JOHN SHIRK – Today’s Moment Of Celebration reflects on the evidence of God’s unfailing love.
Thomas saw the evidence in John 20. The disciples had seen Jesus and told Thomas, “We have seen the Lord!” Thomas was skeptical. He would not believe it unless he saw the nail marks in his hands.
A week later, Jesus appeared to doubting Thomas and made him a believer by showing him his nail-scarred hands. Thomas responded by saying “My Lord and my God.”
In that moment, Thomas was seeing three significant things. The first thing that he saw was that Jesus was brought back to life. His grief turned into joy after seeing His beloved leader alive again.
A second thing that Thomas saw was the power that Jesus had over the grave. In seeing the resurrection power of Jesus, Thomas’s fears turned into hope.
A third thing that Thomas saw was the expression of love that was evident in the nail scars. His doubts turned into confidence that Jesus is alive, and he could trust that the love of Jesus would never fail him.
The evidence of God’s unfailing love is a reason to be glad in the Year of Celebration.
JOHN SHIRK – Today’s Moment Of Celebration reflects on the significance of the bread and the cup.
In First Corinthians 11:23, the Apostle Paul wrote, “The Lord Jesus, on the night he was betrayed, took bread, and when he had given thanks, he broke it and said, ‘This is my body, which is for you; do this in remembrance of me.’ In the same way, after supper he took the cup, saying, ‘This cup is the new covenant in my blood; do this, whenever you drink it, in remembrance of me.’
Communion is a time of remembrance to the defining moment in history when the love of Jesus was poured out for us sacrificially so that we could live for His glory, live through His power, and live with Him in relationship forever.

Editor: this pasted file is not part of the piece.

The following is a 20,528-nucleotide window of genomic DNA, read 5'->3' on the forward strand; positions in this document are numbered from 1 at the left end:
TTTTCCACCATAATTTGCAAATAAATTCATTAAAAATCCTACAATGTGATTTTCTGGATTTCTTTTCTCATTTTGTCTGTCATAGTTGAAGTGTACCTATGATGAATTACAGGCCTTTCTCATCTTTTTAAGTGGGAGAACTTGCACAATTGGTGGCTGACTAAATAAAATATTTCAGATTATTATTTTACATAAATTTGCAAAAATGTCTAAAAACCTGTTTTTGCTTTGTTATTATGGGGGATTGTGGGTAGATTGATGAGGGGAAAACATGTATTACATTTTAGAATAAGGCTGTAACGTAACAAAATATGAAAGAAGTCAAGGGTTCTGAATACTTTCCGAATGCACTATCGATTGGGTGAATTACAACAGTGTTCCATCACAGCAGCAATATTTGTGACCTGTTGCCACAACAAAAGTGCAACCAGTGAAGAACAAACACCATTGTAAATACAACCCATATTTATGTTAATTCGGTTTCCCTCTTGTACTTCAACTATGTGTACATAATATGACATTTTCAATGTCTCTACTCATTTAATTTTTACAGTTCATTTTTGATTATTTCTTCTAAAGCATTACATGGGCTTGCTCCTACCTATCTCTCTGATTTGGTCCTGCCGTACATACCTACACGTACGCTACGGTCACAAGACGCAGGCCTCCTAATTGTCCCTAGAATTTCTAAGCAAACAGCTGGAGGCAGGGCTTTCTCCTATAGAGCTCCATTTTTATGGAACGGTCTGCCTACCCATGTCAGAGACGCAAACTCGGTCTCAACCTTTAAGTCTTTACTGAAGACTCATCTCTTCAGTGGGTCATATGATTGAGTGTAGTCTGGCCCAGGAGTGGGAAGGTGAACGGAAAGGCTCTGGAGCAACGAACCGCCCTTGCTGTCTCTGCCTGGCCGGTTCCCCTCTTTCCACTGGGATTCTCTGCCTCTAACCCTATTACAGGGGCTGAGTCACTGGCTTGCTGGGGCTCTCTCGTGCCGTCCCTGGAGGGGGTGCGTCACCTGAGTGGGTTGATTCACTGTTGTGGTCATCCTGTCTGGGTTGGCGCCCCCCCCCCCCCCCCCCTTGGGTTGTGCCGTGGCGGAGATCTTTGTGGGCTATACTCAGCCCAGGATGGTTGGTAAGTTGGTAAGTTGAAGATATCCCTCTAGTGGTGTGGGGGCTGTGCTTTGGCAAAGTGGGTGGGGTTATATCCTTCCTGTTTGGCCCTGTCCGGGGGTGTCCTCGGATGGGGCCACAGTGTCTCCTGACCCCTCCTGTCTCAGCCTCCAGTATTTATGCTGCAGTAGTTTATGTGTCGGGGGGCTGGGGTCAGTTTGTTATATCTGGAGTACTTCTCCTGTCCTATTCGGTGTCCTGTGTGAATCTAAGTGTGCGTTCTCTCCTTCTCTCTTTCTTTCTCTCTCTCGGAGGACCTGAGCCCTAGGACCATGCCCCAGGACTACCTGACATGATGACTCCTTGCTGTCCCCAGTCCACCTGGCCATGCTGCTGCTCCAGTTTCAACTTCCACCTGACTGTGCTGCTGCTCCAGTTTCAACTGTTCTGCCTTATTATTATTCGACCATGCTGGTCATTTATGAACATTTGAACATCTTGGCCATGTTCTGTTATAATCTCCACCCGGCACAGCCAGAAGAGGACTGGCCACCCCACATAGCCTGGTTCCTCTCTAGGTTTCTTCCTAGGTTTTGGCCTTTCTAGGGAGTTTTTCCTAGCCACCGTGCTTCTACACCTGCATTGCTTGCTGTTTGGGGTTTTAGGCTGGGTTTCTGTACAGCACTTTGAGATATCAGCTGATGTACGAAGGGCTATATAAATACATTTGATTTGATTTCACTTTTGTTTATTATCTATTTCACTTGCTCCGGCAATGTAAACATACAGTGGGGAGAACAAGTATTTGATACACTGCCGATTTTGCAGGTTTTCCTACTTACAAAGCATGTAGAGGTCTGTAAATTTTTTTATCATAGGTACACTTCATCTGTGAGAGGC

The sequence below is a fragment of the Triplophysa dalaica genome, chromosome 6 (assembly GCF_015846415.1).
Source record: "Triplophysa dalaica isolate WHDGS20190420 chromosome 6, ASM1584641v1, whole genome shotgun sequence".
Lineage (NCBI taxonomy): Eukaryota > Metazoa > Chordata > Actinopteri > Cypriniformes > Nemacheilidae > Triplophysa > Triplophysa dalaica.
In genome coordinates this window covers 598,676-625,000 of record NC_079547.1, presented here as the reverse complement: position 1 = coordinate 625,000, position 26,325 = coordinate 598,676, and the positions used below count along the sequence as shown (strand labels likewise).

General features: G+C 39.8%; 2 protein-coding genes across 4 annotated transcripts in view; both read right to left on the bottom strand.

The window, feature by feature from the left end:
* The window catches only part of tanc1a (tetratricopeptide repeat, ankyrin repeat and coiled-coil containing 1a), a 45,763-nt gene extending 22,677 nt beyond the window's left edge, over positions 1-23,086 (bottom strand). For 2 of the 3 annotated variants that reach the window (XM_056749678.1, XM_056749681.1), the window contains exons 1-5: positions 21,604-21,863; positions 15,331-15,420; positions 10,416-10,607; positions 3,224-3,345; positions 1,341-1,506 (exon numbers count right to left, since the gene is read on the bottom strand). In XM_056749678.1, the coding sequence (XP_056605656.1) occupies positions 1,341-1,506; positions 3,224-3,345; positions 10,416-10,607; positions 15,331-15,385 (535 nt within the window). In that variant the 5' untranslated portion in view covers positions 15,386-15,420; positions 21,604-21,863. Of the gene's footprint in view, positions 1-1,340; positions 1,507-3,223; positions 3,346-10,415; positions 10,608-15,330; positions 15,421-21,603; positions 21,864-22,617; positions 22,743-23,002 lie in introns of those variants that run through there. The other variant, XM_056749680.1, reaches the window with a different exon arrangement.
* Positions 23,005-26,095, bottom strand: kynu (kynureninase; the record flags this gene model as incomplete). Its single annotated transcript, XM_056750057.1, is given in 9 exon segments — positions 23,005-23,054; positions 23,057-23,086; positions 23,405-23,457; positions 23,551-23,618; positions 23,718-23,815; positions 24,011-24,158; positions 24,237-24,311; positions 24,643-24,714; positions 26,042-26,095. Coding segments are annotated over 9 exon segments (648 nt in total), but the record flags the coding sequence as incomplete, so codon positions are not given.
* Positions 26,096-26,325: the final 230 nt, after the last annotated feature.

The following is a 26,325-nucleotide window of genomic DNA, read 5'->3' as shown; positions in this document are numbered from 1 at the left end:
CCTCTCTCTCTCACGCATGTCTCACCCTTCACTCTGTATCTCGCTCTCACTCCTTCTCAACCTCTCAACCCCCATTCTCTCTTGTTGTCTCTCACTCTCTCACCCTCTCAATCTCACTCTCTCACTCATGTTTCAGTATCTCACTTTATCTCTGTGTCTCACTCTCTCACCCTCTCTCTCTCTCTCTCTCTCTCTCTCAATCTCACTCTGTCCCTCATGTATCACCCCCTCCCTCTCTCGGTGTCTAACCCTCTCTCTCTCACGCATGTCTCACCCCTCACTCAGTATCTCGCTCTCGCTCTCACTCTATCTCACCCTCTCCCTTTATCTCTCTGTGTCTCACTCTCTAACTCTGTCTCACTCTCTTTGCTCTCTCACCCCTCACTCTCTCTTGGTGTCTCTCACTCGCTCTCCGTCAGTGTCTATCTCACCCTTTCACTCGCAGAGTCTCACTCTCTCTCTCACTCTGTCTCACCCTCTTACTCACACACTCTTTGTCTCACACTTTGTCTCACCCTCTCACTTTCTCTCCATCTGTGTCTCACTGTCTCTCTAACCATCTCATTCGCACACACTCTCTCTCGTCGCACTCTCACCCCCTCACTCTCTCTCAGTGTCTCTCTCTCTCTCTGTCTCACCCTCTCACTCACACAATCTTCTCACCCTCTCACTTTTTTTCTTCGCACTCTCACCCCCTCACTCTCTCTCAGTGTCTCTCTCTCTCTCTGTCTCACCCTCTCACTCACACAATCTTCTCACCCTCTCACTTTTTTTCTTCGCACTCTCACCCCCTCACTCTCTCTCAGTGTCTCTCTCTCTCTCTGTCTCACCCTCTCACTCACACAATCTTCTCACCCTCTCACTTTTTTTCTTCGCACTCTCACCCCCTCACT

Whenever we eat the bread and drink the cup of the communion table, we proclaim the Lord’s death until He comes.
The significance of the bread and the cup is a reason to be glad in the Year of Celebration.
JOHN SHIRK – Today’s Moment Of Celebration reflects on Jesus as the Resurrection and the Life.
In John 11:25, Jesus said to Martha: “I am the resurrection and the life. He who believes in me will live, even though he dies; and whoever lives and believes in me will never die.”
Then, He turned to Martha and asked her a question that is relevant for us as well. Jesus said, “Do you believe this?”
There are various beliefs about Jesus today. Some say that He was a good man, who demonstrated wise teachings and who did good things for people, but not more than that. To others, He is a swear word. To others, He was a deceiver. Others echo the response of Martha, who said, “Yes, Lord, I believe that you are the Christ, the Son of God, who was to come into the world.”
By saying this, Martha was affirming that Jesus was not just another ordinary man, but that He came from heaven as a promise from God, and is the source of eternal life for all who trust Him for salvation.
The eternal life that Jesus offers us is a reason to be glad in the Year of Celebration.